A new report by a conservative immigration group into the ongoing surge in Venezuelan migration at the southern border finds that the crisis has been sparked by U.S. policy as much as it is by economic conditions.
The Federation for American Immigration Reform (FAIR) has issued the report, a copy of which was obtained by Fox News Digital, which looks into the dramatic increase in migrants coming from the socialist dictatorship to the U.S. southern border.
It highlights how the number of Venezuelans coming to the border has skyrocketed from 50,000 in FY 21 to nearly 335,000 in FY 23.
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“This makes Venezuelans the second most commonly encountered nationality at the border,” it says.
“It is difficult to capture the scale of these numbers without conceptualizing them in some way besides the raw figures. The number of Venezuelan nationals encountered in FY 2023 is equivalent to five times the number of people who can fit into the New England Patriots’ Gillette stadium. It is also nearly the same number of people who are active-duty personnel in the U.S. Air Force.”
Typically, analyses of the numbers coming have emphasized the conditions in Venezuela, which over the years has faced hyperinflation, poverty and human rights abuses. But the FAIR report stresses that until FY 21, numbers coming to the border were low, despite conditions being poor for years.
Instead, the report links the numbers with reduced enforcement, arguing that numbers have risen but have reduced sharply whenever the Biden administration has taken enforcement action.
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“Venezuelan illegal immigration to the U.S. is driven as much by policy as economic conditions. When the Biden Administration announces tougher enforcement policies, the number of encounters drops,” it says.
The report argues that after Mexico announced it would no longer allow Venezuelans to enter Mexico visa-free after calls from the Biden administration, there was a drop in encounters. It also points to a drop in Venezuelan migration after the ending of Title 42 in May and the promise of a re-imposition of “consequences” for illegal entry.
There was a similar drop in the fall of 2023, when the Biden administration announced that it was restarting deportation flights directly to Venezuela. The administration said this month that “we do have the intention of ramping up repatriation flights to Venezuela” and that the administration sees it as a “critical part” of the broader immigration strategy.
“It’s an important deterrent,” an official said.
But it also argues that other moves, including the program to allow up to 30,000 Venezuelans, along with Cubans, Haitians and Nicaraguans, into the U.S. each month via the use of humanitarian parole, and the redesignating of Venezuela for Temporary Protected Status (TPS) have encouraged migration levels from Venezuela.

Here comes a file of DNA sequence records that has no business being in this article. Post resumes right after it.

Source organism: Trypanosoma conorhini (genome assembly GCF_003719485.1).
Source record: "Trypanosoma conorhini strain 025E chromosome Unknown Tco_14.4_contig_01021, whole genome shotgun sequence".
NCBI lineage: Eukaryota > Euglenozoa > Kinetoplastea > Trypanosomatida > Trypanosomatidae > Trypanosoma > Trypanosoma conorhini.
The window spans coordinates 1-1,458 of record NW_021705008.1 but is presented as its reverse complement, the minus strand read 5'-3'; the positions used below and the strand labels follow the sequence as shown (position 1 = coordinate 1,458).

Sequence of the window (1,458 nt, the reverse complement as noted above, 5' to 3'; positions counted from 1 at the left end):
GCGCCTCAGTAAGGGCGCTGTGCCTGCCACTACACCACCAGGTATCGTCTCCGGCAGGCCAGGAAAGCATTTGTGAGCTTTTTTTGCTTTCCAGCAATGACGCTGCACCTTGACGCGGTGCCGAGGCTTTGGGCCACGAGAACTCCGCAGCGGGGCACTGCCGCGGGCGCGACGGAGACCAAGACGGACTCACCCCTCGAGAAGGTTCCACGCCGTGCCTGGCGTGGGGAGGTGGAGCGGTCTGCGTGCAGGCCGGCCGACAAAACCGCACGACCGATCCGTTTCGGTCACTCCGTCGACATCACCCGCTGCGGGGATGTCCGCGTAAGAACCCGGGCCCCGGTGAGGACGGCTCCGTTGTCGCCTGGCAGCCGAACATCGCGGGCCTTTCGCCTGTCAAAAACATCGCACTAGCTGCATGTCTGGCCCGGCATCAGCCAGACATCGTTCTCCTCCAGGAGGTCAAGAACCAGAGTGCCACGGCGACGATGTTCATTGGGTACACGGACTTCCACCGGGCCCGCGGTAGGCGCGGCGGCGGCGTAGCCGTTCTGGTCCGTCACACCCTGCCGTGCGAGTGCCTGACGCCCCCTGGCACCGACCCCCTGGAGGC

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Overall though, it says that the move by the Biden administration to release more illegal immigrants into the country rather than detain and deport has been a driving factor, calling it a “major driver of mass migration.”
The group, which argues for lower levels of immigration overall, says that the situation in Venezuela is “highly regrettable” but that the solution is not “allowing countless numbers of Venezuelans to come to live in the United States permanently.”
“If the U.S. wishes to promote political change, the best way to do that is not draining Venezuela of potential change makers by encouraging and enabling them to leave their home country behind,” it says.
The report also expresses concern about the potential for gang members from Venezuela to enter the U.S. — as well as concerns about terrorism, given Venezuela’s close ties with Iran, which in turn sponsors Hezbollah and Hamas. It notes past congressional hearings that have highlighted how Venezuela has provided militants with travel documents. Federal officials have said that all migrants encountered at the border are subject to a multi-layered vetting system before being released.
The report calls for safe third country agreements to be formed with countries neighboring Venezuela, the ending of parole programs and the halting of “catch-and-release” policies. That is in addition to deportations, a Title 42 expulsion authority and increased vetting of Venezuelan nationals.
“If these policies are enacted, it is highly likely that the mass migration from Venezuela will slow. Given the scale and speed of Venezuelan arrivals in America, these policies must be put in place without delay, and many can be done immediately by the Biden Administration,” it says.
The report comes as the migrant crisis is still breaking records. There were over 302,000 migrant encounters at the southern border in December, coming after a record 2.4 million encounters in FY 23.
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